Genocide has been called the “crime of crimes” and the gravest violation of human rights it is possible to commit. It was developed as an international crime in reaction to the Nazi Holocaust and intended to provide for the prosecution of those who sought to destroy entire human groups. The word “genocide” was coined by a Polish lawyer, Raphael Lemkin, in his book Axis Rule in Occupied Europe (1944) to provide a legal concept for this unimaginable atrocity. The word is a hybrid of the Greek word genos, meaning race, nation, or tribe, and the Latin suffix cide, meaning killing. Although genocide is often spoken of in the same breath as war crimes and crimes against humanity, it is not the same thing. War crimes refer to violations of the law of armed conflict, while crimes against humanity, of which genocide is often seen as a more serious subset, require a widespread or systematic attack against a civilian population. Unlike war crimes, the crime of genocide does not have to take place during an armed conflict (although it often does), and unlike crimes against humanity, it may also be perpetrated against soldiers or prisoners of war from the targeted group (if it happens to take place during an armed conflict). Additionally, crimes against humanity do not have to be perpetrated against a specific human group, as is the case with genocide, but simply against a civilian population. While the concept of genocide was developed after World War II, it is unfortunately true that the mass killing of human groups is much older than the legal expression; indeed, the first genocide of the 20th century is widely thought to have been the German genocide of the Herero and Nama in German South West Africa (modern-day Namibia) between 1904 and 1907. The Genocide Convention of 1948 (officially the Convention on the Prevention and Punishment of the Crime of Genocide) declared that “genocide, whether committed in time of peace or in time of war, is a crime under international law which they, the contracting parties, undertake to prevent and to punish.” Nevertheless, the real development of systematic international trials and punishment for the crime of genocide waited for the end of the 20th century: the ad hoc tribunals for the former Yugoslavia and Rwanda and the inclusion of the crime of genocide in the Rome Statute of the International Criminal Court.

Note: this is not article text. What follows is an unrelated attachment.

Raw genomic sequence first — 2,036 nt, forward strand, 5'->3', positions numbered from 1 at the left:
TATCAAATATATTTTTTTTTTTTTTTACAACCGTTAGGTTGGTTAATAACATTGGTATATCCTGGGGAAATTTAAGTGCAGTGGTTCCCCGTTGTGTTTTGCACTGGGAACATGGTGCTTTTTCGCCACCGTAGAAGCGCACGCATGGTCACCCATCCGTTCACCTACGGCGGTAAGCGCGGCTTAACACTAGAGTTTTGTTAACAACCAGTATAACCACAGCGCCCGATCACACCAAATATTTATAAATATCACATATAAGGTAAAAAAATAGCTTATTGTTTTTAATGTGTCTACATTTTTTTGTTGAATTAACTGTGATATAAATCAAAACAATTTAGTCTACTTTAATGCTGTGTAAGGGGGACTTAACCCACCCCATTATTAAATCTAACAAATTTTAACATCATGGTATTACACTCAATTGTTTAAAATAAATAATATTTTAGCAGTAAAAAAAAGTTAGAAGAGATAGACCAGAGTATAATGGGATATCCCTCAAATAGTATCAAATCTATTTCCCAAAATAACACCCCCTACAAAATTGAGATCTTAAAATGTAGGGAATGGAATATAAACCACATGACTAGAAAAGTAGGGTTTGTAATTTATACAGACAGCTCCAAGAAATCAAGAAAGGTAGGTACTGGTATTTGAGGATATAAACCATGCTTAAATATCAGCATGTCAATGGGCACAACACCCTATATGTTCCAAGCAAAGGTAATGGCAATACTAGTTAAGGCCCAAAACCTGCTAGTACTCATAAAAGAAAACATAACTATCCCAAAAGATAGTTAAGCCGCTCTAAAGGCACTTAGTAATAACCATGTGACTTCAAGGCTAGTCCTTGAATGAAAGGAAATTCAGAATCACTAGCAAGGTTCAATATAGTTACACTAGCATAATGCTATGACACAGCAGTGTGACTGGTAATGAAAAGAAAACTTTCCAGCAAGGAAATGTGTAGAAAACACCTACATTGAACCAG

For a concept that was only legally named after World War II, there is abundant scholarship on the topic of genocide, including how it is or should be understood as well as how a fairly short treaty can be turned into a usable tool to prosecute individuals for the worst of atrocities. In legal terms, one of the most comprehensive discussions of genocide is Schabas 2009, in which William Schabas discusses the history, drafting, and interpretation of the Genocide Convention in the light of modern-day trials and events. Another general legal overview is Henham and Behrens 2007, which considers the history, case studies, and prosecution of genocide and also considers sentencing for the crime of genocide. Quigley 2006 also considers the entire ambit of the Genocide Convention, including techniques of genocide and genocide by states. A more theoretical approach is taken by Totten and Bartrop 2009, an edited work in which consideration is given to alternative definitions and theories of genocide and to intervention when a genocide is in progress. The other main overview of genocide, Jones 2006, considers it from an interdisciplinary perspective. Jones 2006 is intended to be comprehensive and examines case studies of seven genocides (some of which rely on a rather loose interpretation of the term). The work also covers social science perspectives on genocide.